Scottish independence: Call for pro-Union devolution plan
Shadow Foreign Secretary Douglas Alexander has urged all pro-Union parties to agree to a joint approach to Scotland's constitutional future.
He said the parties should offer a "shared commitment" to draft a "new vision" for Scotland in the event of a No vote in the referendum.
Mr Alexander argued the constitutional debate had become "arid".
Nationalists have called on the Unionist parties to offer their plans for Holyrood before the 2014 vote.
In a blog post on Labour Hame, the senior party MP made the case for all the parties opposing independence to agree to help form a national convention which could look at the powers of the Scottish Parliament.
Mr Alexander re-stated his own opposition to independence, which he claimed runs counter to the concept of forming and retaining close links with neighbours.
He said: "Stepping back over the summer from the day-to-day exchanges confirmed to me just how arid (a strong but honest assessment) much of the contemporary constitutional debate has become. In the last year alone we've seen a debate characterised all too often by shallowness, grievance and personal vitriol.
"There is a real risk that the vitriol, which at times has infected the debate, will not simply fade post 18th September 2014, and when people look beneath the surface of whatever numbers define the result, it will not be a pleasant view.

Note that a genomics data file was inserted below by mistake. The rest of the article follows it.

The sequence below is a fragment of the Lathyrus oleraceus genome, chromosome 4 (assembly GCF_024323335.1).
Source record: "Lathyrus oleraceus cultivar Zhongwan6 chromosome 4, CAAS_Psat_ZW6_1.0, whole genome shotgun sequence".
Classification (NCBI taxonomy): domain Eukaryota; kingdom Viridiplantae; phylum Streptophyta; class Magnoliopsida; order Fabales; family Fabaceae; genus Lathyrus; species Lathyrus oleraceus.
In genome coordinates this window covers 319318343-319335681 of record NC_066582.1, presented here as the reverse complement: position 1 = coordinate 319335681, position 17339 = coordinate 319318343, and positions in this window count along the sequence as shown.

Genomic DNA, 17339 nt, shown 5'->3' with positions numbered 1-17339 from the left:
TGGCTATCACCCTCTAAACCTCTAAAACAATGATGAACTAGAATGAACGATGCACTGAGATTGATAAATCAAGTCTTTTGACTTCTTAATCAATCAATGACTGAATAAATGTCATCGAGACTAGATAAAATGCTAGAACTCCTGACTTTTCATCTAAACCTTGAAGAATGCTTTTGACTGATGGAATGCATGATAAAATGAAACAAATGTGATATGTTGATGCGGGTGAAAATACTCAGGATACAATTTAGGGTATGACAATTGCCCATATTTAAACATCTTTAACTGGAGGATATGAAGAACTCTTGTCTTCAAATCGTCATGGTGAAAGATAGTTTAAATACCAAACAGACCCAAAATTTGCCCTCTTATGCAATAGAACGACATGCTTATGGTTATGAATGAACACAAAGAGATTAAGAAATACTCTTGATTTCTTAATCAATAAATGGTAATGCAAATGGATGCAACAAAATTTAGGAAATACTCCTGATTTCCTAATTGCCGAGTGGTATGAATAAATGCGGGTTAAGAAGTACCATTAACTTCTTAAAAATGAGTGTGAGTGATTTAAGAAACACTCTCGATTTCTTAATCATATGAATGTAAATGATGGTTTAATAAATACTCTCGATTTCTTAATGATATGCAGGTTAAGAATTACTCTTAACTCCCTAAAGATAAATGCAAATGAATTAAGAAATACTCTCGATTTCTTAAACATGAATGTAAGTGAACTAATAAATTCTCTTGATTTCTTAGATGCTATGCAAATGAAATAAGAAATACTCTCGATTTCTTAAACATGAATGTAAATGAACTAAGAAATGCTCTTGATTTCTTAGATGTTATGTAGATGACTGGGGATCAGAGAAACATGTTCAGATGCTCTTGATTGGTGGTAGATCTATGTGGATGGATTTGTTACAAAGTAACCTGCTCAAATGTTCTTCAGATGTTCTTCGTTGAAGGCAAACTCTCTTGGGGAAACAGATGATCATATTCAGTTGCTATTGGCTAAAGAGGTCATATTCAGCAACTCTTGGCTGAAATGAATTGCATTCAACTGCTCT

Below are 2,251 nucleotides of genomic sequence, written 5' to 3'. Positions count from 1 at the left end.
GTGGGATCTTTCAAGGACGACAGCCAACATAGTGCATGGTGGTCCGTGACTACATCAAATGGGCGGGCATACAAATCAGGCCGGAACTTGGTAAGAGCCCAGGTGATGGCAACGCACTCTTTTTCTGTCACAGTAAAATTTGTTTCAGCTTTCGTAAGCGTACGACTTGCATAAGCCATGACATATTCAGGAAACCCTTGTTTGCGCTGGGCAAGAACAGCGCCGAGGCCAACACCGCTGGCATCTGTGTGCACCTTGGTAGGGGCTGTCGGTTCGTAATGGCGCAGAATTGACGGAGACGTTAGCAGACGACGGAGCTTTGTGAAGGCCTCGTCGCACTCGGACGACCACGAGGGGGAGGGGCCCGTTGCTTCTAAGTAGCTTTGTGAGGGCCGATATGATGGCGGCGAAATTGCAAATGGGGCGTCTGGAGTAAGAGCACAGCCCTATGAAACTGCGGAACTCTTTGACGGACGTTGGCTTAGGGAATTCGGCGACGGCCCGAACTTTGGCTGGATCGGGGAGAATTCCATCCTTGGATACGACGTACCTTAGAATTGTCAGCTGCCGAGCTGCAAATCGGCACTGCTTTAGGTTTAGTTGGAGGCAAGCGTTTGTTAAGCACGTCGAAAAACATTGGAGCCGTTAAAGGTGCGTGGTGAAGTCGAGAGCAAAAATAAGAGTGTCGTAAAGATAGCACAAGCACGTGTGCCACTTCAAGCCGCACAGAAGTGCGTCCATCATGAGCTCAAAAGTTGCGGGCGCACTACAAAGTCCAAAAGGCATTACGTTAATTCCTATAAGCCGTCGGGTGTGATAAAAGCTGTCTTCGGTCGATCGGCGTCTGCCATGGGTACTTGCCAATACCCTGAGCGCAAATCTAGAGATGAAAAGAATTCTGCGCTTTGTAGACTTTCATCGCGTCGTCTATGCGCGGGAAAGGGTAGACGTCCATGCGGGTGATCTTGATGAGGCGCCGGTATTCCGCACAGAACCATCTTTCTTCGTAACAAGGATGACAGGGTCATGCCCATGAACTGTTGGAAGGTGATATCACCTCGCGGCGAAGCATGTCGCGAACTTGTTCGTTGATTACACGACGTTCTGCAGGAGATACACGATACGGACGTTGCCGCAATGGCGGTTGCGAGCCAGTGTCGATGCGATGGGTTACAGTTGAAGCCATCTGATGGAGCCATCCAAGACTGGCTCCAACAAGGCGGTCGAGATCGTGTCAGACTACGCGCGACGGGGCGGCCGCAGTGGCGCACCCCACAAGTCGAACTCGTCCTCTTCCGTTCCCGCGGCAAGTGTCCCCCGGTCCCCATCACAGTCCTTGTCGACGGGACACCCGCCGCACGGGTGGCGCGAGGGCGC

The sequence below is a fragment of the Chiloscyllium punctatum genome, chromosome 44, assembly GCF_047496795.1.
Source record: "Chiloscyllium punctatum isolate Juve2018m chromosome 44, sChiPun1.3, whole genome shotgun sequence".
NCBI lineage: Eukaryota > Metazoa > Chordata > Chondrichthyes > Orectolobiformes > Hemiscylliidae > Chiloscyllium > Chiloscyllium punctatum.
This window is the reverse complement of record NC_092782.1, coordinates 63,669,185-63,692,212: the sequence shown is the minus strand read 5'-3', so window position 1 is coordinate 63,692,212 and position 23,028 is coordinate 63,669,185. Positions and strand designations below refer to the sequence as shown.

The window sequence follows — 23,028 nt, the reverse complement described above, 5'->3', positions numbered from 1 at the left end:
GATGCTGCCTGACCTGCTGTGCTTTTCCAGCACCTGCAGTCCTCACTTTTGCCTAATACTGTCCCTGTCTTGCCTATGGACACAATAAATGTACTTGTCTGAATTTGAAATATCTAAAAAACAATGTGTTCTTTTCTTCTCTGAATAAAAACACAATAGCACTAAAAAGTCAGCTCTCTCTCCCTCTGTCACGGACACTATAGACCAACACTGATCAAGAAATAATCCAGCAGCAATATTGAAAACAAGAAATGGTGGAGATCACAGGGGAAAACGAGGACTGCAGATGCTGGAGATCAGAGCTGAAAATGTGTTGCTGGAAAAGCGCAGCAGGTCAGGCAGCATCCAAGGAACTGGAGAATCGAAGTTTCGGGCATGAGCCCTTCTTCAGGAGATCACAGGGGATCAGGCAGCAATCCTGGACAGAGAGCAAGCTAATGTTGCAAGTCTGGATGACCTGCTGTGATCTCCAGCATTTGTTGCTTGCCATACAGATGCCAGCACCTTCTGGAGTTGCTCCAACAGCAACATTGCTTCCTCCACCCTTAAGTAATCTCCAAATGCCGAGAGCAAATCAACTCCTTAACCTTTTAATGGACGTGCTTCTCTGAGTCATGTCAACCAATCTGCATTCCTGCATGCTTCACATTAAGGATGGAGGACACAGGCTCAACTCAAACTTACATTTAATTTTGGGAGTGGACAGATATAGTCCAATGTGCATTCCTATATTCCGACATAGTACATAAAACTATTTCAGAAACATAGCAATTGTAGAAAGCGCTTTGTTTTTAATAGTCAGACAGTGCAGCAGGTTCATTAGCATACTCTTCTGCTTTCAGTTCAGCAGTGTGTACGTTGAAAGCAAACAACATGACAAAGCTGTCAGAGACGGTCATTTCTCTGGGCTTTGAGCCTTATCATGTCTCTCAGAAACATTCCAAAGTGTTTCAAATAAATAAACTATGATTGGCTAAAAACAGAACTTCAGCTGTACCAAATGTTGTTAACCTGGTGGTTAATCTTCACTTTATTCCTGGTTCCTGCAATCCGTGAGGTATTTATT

"Whatever the outcome of the vote, that cannot and would not be good for Scotland."
'Sense of possibility'
The Shadow Foreign Secretary added: "As a Scottish Labour MP I welcome the response from both the Scottish Conservatives and Scottish Liberal Democrats supporting the idea of a National Convention that I set out back in March.
"And so I hope that such a National Convention could become a shared commitment - by those parties who believe that Scotland's better future lies within the United Kingdom.
"It would be both an expression of our patriotism and pride in Scotland, and a mechanism by which to translate our sense of possibility for post-2014 Scotland into practical policies."
In that context, Mr Alexander said he believed an agreed approach by the parties committed to the Union would be a "tangible answer" to the question of what happens if Scotland votes No to independence.
Earlier, he told the BBC's Good Morning Scotland programme: "If there is one certainty it is that after the issue of the independence question is resolved next September there will be discussions about how devolution can be improved.
"My plea is that we can actually broaden that conversation, so that we're not just talking about democratic renewal, we are talking about democratic, social and economic renewal. A national convention is a very practical answer."
'No more powers'
SNP MSP Linda Fabiani said: "Douglas Alexander discussed this same idea earlier in the year, on the anniversary of the 1979 devolution referendum - when a failure to achieve a Scottish parliament delivered absolutely nothing for Scotland apart from 18 years of a Tory government we didn't vote for.
"In reality, only a Yes vote in next year's referendum will put Scotland's future in Scotland's hands, giving civic Scotland, the political parties and above all the people the opportunity to build a solid, progressive constitutional platform for an independent Scotland.
"The reality is that a No vote is a vote for no more powers - which is one reason why we are confident of achieving a Yes vote next September."